Blockchains are gaining popularity for their applications in both public and private enterprise. Privately, individuals can use blockchains as a store of wealth that is beyond the control of governments and hackers. Publically, blockchains are being used to design better systems for logistics, finance, and governance. The power is derived from the fact that the data stored on blockchains is resistant to tampering and is transparently available for all of the users to access. However, there remain some applications that are not covered by either public or private blockchains alone. Here’s a look at why hybrid blockchains are required and how they can solve everyday problems.
The Basics – What are Hybrid Blockchains?
Hybrid Blockchains lie somewhere between private and public blockchains, depending on their architecture. Therefore, to get a good understanding of hybrid blockchains, one must first understand the differences between private and public blockchains. As the name suggests, public blockchains are accessible to and managed by the public. Anyone can participate in the maintenance and governance of the blockchain. The most popular blockchain in the world, Bitcoin, is a public blockchain. Participators are typically rewarded in the form of block rewards for their contributions to the network to incentivise good behaviour on the part of network peers. Since millions of users manage a public blockchain across the world in real time, achieving consensus for a public blockchain is time-consuming and expensive. For instance, the consensus mechanism that Bitcoin uses, Proof of Work, relies heavily on wasteful computations for millions of devices to ensure security. By comparison, a private blockchain allows limited access to entities outside a trusted few who were involved in the creation of the private blockchain. Typically, private blockchains have administrators who can control permissions of adding or modifying data on a private blockchain. The most popular private blockchains include the hyperledger fabric which is being developed as a competitor to Ethereum by IBM and quorum, which is being developed by J.P. Morgan. Private blockchains are much faster than public blockchains because the network is managed by a handful for trusted nodes whose motives are clearly for the benefit of the network. Such trusted nodes typically belong to financial institutions or universities to maintain fairness and remain unbiased.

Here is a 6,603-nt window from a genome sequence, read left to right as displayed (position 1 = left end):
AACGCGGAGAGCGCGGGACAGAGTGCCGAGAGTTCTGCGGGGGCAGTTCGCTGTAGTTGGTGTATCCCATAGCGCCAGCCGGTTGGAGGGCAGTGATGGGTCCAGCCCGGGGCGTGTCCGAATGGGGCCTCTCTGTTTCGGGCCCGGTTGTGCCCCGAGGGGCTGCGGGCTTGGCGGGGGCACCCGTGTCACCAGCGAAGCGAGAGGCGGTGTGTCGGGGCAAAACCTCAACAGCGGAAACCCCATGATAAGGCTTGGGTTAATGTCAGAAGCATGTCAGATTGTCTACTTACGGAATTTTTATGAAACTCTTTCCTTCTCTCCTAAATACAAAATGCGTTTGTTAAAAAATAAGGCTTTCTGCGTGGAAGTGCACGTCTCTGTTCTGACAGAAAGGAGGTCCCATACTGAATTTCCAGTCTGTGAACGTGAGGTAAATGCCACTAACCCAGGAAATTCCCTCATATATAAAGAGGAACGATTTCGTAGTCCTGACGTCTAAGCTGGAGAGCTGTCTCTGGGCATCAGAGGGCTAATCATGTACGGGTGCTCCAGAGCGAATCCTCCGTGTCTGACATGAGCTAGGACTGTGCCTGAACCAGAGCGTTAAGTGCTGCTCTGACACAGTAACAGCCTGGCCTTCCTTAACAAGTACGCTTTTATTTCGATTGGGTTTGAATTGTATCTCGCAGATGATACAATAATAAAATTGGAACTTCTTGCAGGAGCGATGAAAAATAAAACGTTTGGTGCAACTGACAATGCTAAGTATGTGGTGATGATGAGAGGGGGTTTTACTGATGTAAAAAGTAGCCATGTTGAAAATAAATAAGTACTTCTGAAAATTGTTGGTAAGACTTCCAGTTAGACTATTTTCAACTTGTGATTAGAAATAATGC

Now, it is clear that each type of blockchain has its strengths and weaknesses. Public blockchains while being transparent and resistant to tampering are slow and expensive whereas, private blockchains are somewhat centralised but can deliver much higher throughput and speeds. As a logical step, hybrid blockchains combine the benefits of both of the blockchains while trying to limit the disadvantages. Therefore, with hybrid blockchains, we can employ a public blockchain to make the ledger accessible to every single person in the world, with a private blockchain running in the background that can control access to the modifications in the ledger.
Hybrid Blockchains in the Real World
One of the leading hybrid blockchain platforms, XinFin, has developed a unique network for Ramco Systems for the management of supply chain logistics. XinFin completed its ICO earlier this year and had since developed its public-private blockchain on Ethereum (public blockchain) and Quorum (private blockchain). There are numerous benefits to using a hybrid blockchain like the speed of private blockchains combined with the security of public blockchains. The private blockchain is used to generate a hash of transactions which is later verified using the public blockchain.
Another real-world application of hybrid blockchains includes Ripple network and the XRP token. Ripple has regularly been criticised for its centralised nodes which can arbitrate transactions in the case of a dispute. But by adding a public blockchain to verify the operations of its private blockchain can make the network much more secure for its users.